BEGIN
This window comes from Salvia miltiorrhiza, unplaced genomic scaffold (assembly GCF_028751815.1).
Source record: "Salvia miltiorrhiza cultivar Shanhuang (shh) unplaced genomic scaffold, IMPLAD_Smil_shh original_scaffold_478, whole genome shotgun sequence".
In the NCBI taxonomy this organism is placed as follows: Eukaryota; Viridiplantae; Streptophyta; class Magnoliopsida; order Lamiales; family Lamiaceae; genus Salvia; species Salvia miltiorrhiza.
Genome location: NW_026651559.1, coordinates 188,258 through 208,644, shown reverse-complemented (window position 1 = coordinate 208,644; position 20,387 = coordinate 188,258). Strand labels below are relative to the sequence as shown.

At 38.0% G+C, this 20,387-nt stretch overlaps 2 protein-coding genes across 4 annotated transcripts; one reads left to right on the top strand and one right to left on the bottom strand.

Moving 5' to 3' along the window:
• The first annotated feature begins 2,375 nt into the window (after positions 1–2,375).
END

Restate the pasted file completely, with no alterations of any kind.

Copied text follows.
This window comes from Salvia miltiorrhiza, unplaced genomic scaffold (assembly GCF_028751815.1).
Source record: "Salvia miltiorrhiza cultivar Shanhuang (shh) unplaced genomic scaffold, IMPLAD_Smil_shh original_scaffold_478, whole genome shotgun sequence".
In the NCBI taxonomy this organism is placed as follows: Eukaryota; Viridiplantae; Streptophyta; class Magnoliopsida; order Lamiales; family Lamiaceae; genus Salvia; species Salvia miltiorrhiza.
Genome location: NW_026651559.1, coordinates 188,258 through 208,644, shown reverse-complemented (window position 1 = coordinate 208,644; position 20,387 = coordinate 188,258). Strand labels below are relative to the sequence as shown.

At 38.0% G+C, this 20,387-nt stretch overlaps 2 protein-coding genes across 4 annotated transcripts; one reads left to right on the top strand and one right to left on the bottom strand.

Moving 5' to 3' along the window:
• The first annotated feature begins 2,375 nt into the window (after positions 1–2,375).